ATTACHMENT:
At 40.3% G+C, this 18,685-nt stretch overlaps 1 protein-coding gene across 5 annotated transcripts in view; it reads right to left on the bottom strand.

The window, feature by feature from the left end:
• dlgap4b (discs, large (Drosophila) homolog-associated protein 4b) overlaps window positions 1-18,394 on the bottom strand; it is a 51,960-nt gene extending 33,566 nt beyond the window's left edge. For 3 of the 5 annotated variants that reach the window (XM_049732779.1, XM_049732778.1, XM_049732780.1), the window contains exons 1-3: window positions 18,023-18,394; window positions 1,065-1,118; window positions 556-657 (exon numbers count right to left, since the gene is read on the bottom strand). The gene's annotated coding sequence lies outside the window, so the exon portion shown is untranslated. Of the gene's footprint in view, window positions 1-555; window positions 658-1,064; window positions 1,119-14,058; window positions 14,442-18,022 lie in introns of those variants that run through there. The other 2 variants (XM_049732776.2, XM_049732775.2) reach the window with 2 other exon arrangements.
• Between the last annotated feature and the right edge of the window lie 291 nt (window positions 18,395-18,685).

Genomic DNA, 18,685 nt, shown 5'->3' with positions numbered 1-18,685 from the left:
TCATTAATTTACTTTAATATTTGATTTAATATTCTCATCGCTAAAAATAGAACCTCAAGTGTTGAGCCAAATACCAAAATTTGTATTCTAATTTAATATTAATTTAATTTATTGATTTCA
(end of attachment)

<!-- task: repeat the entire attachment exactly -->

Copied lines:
At 40.3% G+C, this 18,685-nt stretch overlaps 1 protein-coding gene across 5 annotated transcripts in view; it reads right to left on the bottom strand.

The window, feature by feature from the left end:
• dlgap4b (discs, large (Drosophila) homolog-associated protein 4b) overlaps window positions 1-18,394 on the bottom strand; it is a 51,960-nt gene extending 33,566 nt beyond the window's left edge. For 3 of the 5 annotated variants that reach the window (XM_049732779.1, XM_049732778.1, XM_049732780.1), the window contains exons 1-3: window positions 18,023-18,394; window positions 1,065-1,118; window positions 556-657 (exon numbers count right to left, since the gene is read on the bottom strand). The gene's annotated coding sequence lies outside the window, so the exon portion shown is untranslated. Of the gene's footprint in view, window positions 1-555; window positions 658-1,064; window positions 1,119-14,058; window positions 14,442-18,022 lie in introns of those variants that run through there. The other 2 variants (XM_049732776.2, XM_049732775.2) reach the window with 2 other exon arrangements.
• Between the last annotated feature and the right edge of the window lie 291 nt (window positions 18,395-18,685).

Genomic DNA, 18,685 nt, shown 5'->3' with positions numbered 1-18,685 from the left:
TCATTAATTTACTTTAATATTTGATTTAATATTCTCATCGCTAAAAATAGAACCTCAAGTGTTGAGCCAAATACCAAAATTTGTATTCTAATTTAATATTAATTTAATTTATTGATTTCA